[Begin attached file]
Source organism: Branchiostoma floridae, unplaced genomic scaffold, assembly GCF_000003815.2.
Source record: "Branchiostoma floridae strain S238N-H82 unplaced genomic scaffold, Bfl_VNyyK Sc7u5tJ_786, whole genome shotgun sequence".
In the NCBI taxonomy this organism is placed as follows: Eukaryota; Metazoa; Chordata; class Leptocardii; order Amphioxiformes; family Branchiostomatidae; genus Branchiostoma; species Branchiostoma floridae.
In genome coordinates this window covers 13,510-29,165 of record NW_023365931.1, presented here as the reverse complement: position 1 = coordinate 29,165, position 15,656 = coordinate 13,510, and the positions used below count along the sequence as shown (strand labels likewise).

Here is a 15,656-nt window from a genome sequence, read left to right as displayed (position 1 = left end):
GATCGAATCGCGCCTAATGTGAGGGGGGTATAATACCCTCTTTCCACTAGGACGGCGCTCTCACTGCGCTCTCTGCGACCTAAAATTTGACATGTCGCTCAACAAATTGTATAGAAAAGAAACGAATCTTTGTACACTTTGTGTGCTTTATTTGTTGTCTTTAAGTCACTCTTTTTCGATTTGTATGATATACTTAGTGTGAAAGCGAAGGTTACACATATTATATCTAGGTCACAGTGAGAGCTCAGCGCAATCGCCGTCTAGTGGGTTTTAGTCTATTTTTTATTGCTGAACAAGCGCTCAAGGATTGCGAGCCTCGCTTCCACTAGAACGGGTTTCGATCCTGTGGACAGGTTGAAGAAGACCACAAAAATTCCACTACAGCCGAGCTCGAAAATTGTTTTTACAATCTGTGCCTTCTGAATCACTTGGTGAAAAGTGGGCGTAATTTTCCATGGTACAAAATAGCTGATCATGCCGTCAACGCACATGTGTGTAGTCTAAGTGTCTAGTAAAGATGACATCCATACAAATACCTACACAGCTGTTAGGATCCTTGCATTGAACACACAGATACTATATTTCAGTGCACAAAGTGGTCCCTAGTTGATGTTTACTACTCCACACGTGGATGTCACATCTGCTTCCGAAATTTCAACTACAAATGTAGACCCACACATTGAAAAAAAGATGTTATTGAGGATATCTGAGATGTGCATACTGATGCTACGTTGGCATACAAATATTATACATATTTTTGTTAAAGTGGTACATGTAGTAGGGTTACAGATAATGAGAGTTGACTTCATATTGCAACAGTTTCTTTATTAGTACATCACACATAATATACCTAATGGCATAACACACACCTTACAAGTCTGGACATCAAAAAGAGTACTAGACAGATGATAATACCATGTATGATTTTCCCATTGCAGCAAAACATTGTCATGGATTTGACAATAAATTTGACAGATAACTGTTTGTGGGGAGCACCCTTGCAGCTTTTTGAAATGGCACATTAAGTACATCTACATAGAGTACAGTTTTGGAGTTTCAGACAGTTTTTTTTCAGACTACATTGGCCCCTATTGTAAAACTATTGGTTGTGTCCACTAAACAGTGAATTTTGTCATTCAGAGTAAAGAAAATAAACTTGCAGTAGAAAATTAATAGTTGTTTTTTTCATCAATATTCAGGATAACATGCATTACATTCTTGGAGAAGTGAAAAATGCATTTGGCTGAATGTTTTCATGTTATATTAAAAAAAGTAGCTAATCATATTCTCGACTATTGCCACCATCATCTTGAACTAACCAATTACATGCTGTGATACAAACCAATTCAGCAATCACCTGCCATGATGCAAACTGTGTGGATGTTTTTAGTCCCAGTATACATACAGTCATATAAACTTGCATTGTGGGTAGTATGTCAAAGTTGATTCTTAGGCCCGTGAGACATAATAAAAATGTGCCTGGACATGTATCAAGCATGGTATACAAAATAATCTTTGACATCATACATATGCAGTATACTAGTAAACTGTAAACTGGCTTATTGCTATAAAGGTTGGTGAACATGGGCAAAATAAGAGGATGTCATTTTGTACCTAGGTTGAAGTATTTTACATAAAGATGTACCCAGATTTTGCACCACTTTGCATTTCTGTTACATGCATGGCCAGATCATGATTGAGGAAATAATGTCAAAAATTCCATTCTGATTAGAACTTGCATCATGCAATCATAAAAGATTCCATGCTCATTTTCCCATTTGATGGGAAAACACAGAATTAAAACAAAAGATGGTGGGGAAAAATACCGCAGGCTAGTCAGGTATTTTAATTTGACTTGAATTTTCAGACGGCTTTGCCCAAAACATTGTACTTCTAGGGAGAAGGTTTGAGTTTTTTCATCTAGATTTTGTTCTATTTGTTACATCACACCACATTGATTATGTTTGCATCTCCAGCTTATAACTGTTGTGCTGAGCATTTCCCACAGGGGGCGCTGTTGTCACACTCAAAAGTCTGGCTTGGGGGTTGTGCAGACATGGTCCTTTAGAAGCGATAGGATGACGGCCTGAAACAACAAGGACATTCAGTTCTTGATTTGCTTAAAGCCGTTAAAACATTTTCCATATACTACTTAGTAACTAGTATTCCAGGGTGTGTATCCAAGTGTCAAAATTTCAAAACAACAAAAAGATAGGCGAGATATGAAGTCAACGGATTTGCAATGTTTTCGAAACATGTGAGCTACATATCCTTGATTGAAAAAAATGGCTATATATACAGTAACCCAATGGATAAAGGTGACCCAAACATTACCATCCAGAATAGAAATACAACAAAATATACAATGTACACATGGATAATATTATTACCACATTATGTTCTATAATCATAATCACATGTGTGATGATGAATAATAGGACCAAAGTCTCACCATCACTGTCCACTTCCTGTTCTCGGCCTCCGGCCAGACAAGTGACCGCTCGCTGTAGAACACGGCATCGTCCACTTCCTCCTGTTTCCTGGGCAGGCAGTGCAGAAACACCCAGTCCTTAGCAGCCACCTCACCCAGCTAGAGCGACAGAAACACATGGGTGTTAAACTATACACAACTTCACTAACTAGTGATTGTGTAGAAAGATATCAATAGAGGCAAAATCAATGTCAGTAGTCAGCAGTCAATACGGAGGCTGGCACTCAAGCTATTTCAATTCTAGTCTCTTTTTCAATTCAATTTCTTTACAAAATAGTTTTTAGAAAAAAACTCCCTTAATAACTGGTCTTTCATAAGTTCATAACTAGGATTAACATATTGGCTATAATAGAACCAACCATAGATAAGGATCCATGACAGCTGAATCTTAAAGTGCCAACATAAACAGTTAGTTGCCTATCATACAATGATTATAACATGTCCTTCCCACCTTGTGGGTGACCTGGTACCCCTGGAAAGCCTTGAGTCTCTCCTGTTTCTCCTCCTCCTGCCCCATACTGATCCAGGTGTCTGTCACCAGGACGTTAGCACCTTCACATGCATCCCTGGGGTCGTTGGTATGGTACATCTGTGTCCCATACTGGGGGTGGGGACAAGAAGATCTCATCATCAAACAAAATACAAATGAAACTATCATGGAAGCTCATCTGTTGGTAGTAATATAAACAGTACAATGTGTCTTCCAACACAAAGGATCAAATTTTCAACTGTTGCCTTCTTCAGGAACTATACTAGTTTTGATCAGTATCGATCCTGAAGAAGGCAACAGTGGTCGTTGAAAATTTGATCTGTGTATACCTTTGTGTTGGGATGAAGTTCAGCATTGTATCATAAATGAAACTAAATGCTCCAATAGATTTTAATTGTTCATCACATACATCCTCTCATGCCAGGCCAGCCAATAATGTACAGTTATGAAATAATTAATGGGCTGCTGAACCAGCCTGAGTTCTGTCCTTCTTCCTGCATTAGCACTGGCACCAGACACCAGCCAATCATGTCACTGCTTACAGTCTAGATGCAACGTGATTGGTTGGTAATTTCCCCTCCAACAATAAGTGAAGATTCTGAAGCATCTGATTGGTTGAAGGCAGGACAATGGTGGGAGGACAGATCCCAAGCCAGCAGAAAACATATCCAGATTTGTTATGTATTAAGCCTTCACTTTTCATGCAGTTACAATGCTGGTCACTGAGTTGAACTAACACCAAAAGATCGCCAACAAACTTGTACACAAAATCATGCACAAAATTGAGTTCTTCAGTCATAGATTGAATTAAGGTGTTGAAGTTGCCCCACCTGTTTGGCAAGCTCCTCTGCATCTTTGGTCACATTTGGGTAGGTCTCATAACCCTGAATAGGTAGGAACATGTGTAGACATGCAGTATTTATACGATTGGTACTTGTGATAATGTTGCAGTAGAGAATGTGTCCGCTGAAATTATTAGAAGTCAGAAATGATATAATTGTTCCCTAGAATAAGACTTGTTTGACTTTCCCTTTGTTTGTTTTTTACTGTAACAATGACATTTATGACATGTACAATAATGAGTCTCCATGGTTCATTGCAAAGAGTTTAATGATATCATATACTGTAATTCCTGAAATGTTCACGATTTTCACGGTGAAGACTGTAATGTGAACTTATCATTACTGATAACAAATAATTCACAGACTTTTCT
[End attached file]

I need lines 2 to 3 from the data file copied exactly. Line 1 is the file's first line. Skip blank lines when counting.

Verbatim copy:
Source record: "Branchiostoma floridae strain S238N-H82 unplaced genomic scaffold, Bfl_VNyyK Sc7u5tJ_786, whole genome shotgun sequence".
In the NCBI taxonomy this organism is placed as follows: Eukaryota; Metazoa; Chordata; class Leptocardii; order Amphioxiformes; family Branchiostomatidae; genus Branchiostoma; species Branchiostoma floridae.